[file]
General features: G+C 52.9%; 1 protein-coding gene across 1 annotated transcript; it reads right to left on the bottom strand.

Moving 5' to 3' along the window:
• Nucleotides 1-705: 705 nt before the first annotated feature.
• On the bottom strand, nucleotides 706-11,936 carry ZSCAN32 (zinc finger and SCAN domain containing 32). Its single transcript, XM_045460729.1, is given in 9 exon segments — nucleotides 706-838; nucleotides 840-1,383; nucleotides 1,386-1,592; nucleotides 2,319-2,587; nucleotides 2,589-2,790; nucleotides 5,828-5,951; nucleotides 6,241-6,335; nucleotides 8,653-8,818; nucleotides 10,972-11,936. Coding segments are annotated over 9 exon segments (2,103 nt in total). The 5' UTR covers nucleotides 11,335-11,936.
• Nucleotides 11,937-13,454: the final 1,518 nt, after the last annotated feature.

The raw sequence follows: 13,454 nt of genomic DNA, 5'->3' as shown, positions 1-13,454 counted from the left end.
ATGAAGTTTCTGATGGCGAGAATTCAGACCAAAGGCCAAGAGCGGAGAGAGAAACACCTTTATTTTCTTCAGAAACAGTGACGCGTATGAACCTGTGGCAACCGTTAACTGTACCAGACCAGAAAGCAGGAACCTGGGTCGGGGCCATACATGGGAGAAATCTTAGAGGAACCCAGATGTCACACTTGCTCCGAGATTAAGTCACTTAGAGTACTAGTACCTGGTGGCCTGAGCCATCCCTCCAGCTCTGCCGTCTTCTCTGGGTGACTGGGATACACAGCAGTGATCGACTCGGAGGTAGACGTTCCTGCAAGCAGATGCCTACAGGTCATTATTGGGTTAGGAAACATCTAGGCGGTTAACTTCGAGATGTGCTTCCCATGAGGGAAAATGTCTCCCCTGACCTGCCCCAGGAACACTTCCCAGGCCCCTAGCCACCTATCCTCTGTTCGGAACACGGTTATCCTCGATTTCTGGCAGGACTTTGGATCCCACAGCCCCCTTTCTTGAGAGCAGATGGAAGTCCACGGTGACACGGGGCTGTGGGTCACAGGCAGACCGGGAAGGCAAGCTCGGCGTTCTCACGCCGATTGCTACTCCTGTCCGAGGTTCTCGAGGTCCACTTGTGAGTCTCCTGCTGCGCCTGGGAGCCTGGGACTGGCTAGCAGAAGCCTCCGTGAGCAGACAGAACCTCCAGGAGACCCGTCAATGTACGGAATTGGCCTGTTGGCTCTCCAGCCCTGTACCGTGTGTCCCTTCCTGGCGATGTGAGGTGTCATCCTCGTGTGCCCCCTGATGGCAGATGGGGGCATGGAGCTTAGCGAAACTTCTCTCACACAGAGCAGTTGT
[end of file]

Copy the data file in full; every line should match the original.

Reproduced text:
General features: G+C 52.9%; 1 protein-coding gene across 1 annotated transcript; it reads right to left on the bottom strand.

Moving 5' to 3' along the window:
• Nucleotides 1-705: 705 nt before the first annotated feature.
• On the bottom strand, nucleotides 706-11,936 carry ZSCAN32 (zinc finger and SCAN domain containing 32). Its single transcript, XM_045460729.1, is given in 9 exon segments — nucleotides 706-838; nucleotides 840-1,383; nucleotides 1,386-1,592; nucleotides 2,319-2,587; nucleotides 2,589-2,790; nucleotides 5,828-5,951; nucleotides 6,241-6,335; nucleotides 8,653-8,818; nucleotides 10,972-11,936. Coding segments are annotated over 9 exon segments (2,103 nt in total). The 5' UTR covers nucleotides 11,335-11,936.
• Nucleotides 11,937-13,454: the final 1,518 nt, after the last annotated feature.

The raw sequence follows: 13,454 nt of genomic DNA, 5'->3' as shown, positions 1-13,454 counted from the left end.
ATGAAGTTTCTGATGGCGAGAATTCAGACCAAAGGCCAAGAGCGGAGAGAGAAACACCTTTATTTTCTTCAGAAACAGTGACGCGTATGAACCTGTGGCAACCGTTAACTGTACCAGACCAGAAAGCAGGAACCTGGGTCGGGGCCATACATGGGAGAAATCTTAGAGGAACCCAGATGTCACACTTGCTCCGAGATTAAGTCACTTAGAGTACTAGTACCTGGTGGCCTGAGCCATCCCTCCAGCTCTGCCGTCTTCTCTGGGTGACTGGGATACACAGCAGTGATCGACTCGGAGGTAGACGTTCCTGCAAGCAGATGCCTACAGGTCATTATTGGGTTAGGAAACATCTAGGCGGTTAACTTCGAGATGTGCTTCCCATGAGGGAAAATGTCTCCCCTGACCTGCCCCAGGAACACTTCCCAGGCCCCTAGCCACCTATCCTCTGTTCGGAACACGGTTATCCTCGATTTCTGGCAGGACTTTGGATCCCACAGCCCCCTTTCTTGAGAGCAGATGGAAGTCCACGGTGACACGGGGCTGTGGGTCACAGGCAGACCGGGAAGGCAAGCTCGGCGTTCTCACGCCGATTGCTACTCCTGTCCGAGGTTCTCGAGGTCCACTTGTGAGTCTCCTGCTGCGCCTGGGAGCCTGGGACTGGCTAGCAGAAGCCTCCGTGAGCAGACAGAACCTCCAGGAGACCCGTCAATGTACGGAATTGGCCTGTTGGCTCTCCAGCCCTGTACCGTGTGTCCCTTCCTGGCGATGTGAGGTGTCATCCTCGTGTGCCCCCTGATGGCAGATGGGGGCATGGAGCTTAGCGAAACTTCTCTCACACAGAGCAGTTGT